The above screen is from a loan pre-approval scenario, via a hypothetical user working in the Salesforce Financial Services Cloud. In this case, the goal is to process loan applications more efficiently - a process that remains undeniably tedious for many applicants. Here is what is going on:
"Bria" sees a new loan application. This is where she starts to work directly with AARI directly in Salesforce. She sees a new loan application, and she'll run the document verification process behind the scenes. Document automation extracts and verifies the document, saving Bria enormous amounts of time.
Ahh, but here is where the AI aspects need to be dealt with. Today's AI systems, however useful they might be, are not 100% infallible. A well-designed AI workflow retains human oversight where needed - and learns from its missteps:
Now she has a chance to actually fix and perfect some of the results. Not everything was captured; the AI engine basically wasn't able to process a field. So Bria has to manually enter the information directly within Automation Anywhere. Document automation actually gets smarter every time she does this, because she's actually teaching and improving the AI model. So moving forward, tasks like this can also be automated.
Effective process automation should have role-based screens for automation specialists and managers. Here, we have a CoE Manager screen from Automation Anywhere:
This CoE screen provides access to a range of data, from idea submissions to ROI measurements, to governance and access control. One of the submitted ideas pertains to predictive supply chain planning:
Here we see an Automation Anywhere screen focusing on supply chain cost reduction scenarios, with recommended processes on the right hand side, weighted according to projected ROI.
Where does automation go from here?
But if companies want to advance into automation maturity, they need to figure out how to scale their automations - and make the tools more accessible to more users. So I asked Shukla about the customers on the advanced side of this - what are their characteristics? Obviously scale is clearly one of them. Is there anything else?
Some of them have set a goal: 'I want to automate 10% or 20% of all my work in the next three to five years.' Especially for a large organization of 60,000 people or more, that's a lot of work. But they're strategically approaching it and saying, 'Look, I'm going to fundamentally change how I operate.'
But how do you measure the progress?
The way they're measuring it is: let's say I have 100,000 people, and they work x hours a year. I know exactly how many hours of work people are doing. 20% of it has to get automated or 10%, depending on where you set your goal. The second goal they are setting is: '60% of my knowledge workers must work with a bot in the next few years.'
But for Shukla, you can't get there on ROI alone - the change goes deeper.
It's a culture change. I might save $200 million, but if it's limited to 100 people, I'm not changing how I think and how I work in the future. By allowing this to go across the organization, it becomes a way of thinking and working for everybody.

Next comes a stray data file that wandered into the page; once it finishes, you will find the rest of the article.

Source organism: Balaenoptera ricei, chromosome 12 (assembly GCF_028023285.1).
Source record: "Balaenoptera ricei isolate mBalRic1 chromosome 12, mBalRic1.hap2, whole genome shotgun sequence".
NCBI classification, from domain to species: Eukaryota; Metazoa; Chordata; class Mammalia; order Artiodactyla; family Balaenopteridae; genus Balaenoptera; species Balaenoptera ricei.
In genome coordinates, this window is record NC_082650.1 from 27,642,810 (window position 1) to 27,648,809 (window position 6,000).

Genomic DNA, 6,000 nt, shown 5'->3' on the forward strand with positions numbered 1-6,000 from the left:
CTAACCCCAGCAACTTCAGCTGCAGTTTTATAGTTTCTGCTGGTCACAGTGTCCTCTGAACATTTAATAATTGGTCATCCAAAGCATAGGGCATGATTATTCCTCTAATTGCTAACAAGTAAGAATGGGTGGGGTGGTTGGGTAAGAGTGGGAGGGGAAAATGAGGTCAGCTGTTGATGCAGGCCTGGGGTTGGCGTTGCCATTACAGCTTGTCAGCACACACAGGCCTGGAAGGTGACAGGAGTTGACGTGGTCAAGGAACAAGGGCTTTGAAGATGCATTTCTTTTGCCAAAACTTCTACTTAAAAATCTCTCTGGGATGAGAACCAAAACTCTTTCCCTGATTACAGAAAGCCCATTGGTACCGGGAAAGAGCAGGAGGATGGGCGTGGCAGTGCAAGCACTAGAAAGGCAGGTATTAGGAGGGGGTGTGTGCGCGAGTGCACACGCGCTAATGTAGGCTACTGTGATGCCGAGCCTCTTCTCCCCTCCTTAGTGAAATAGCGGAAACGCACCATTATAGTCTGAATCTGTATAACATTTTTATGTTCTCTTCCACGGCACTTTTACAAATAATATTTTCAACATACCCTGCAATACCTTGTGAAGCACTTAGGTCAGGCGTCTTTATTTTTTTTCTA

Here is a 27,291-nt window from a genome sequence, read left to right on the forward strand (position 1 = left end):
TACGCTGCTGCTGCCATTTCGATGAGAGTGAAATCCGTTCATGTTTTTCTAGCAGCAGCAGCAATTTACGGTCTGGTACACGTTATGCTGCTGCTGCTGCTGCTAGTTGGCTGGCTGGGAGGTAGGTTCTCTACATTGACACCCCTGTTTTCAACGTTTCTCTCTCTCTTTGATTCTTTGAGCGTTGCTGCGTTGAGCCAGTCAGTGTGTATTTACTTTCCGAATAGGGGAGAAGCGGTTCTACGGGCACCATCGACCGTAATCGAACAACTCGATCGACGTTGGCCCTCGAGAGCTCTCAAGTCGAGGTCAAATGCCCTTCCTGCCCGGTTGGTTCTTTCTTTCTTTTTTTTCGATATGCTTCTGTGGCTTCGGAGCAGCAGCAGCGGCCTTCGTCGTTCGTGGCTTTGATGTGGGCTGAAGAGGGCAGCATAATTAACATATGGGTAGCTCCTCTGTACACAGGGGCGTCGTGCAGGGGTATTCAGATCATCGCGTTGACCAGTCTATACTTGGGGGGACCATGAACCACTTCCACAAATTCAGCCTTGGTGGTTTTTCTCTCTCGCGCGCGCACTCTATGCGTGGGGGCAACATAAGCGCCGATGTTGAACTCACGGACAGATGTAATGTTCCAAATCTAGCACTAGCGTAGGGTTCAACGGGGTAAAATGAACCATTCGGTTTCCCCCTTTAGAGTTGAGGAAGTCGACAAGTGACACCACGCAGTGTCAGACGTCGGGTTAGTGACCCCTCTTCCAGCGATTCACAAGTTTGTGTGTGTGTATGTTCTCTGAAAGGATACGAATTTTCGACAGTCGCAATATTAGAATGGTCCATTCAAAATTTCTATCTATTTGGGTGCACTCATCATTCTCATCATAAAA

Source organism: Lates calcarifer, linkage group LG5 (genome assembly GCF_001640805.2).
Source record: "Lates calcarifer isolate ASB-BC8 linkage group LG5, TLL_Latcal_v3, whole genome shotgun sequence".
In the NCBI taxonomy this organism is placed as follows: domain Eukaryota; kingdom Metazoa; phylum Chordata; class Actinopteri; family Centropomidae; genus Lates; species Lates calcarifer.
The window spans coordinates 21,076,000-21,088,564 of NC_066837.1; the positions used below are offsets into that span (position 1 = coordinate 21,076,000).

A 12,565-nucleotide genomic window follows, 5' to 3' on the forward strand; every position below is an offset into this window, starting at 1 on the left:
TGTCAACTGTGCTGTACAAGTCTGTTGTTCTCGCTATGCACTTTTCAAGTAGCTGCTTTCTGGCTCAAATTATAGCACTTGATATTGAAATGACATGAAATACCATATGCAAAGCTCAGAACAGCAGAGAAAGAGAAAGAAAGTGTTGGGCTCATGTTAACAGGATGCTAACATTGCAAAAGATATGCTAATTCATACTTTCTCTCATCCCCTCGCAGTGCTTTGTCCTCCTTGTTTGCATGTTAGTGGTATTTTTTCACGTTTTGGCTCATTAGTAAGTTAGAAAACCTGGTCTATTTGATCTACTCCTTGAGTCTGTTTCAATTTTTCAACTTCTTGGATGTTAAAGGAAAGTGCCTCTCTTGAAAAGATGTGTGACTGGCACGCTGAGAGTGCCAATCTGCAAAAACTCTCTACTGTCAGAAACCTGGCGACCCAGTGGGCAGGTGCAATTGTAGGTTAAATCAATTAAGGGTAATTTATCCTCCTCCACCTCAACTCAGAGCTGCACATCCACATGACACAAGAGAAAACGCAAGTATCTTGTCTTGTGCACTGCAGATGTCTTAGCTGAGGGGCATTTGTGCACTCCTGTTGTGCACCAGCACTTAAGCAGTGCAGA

There's one more criteria of advanced automation: automating things you've never automated before. Shukla:
In the last COVID years, we all suffered through supply chain challenges. There was a customer who had 22 warehouses, and 365,000 items. Previously, if they ran out of an item, the warehouse would just order more. But there weren't any more to come during COVID.
So they wrote a bot that runs four times a day. It compares inventory levels at all warehouses, across all items. If one has ten and the other has zero, and zero has a demand, it will move the item between warehouses, to save hundreds of millions of dollars in inventory cost. Now, this is an example of a bot. This is not something you can do manually.
To address all the advanced automation criteria I listed, there is plenty of work ahead. I give Automation Anywhere credit for not presenting me with totally seamless demos, or sugarcoating the change that lies ahead:
What we're seeing is the ability to scale automations for a lot of organizations is still tough, whether it's through the complex, existing technology ecosystem they have, or how to arm the rest of their organization to have the ability to deliver automations to meet the needs of the business.
Yes, that is the straight talk we need. So how do you drive this - and achieve better adoption? Customer success programs - along with published maturity models - are both necessary. I didn't have the chance to get further into those with Automation Anywhere this time around, but they have programs in play. Their Automation Success Program, launched last fall, makes automations available across an organization. The Automation Pathfinder program is their answer to fleshing out those maturity models - and building a community around so-called "automation journeys."
Though I wasn't able to easily locate a public automation maturity model on the Automation Anywhere site, the Automation Pathfinder program presents useful role-based content "journeys," depending on where you land in your organization.
I appreciated that Automation Anywhere didn't overhype the power of AI beyond its constraints, acknowledging the possibility for AI errors, and presenting human-in-the-loop workflows. Those AI workflows still qualify as significantly improved, so why do so many vendors overstate what AI is capable of? That helps no one. I don't believe that any of this is easy. Silos of data - not to mention departmental politics - don't just magically go away because our automation tooling has improved.
To find the organizational will to change, you need inspiration to get you through the slog days - and there will always be slog days. Automation the mundane is non-negotiable - but it's not inspiring either. Shukla has a different rallying cry:
Initially, we are automating things that we were doing before. But if you look at our usage of the mobile device, we started doing things that we never did before. That is the true purpose of technology. You are going to begin to re-imagine work - and start doing things that you never did before. And that is the true transformer.
Now that's a worthy goal.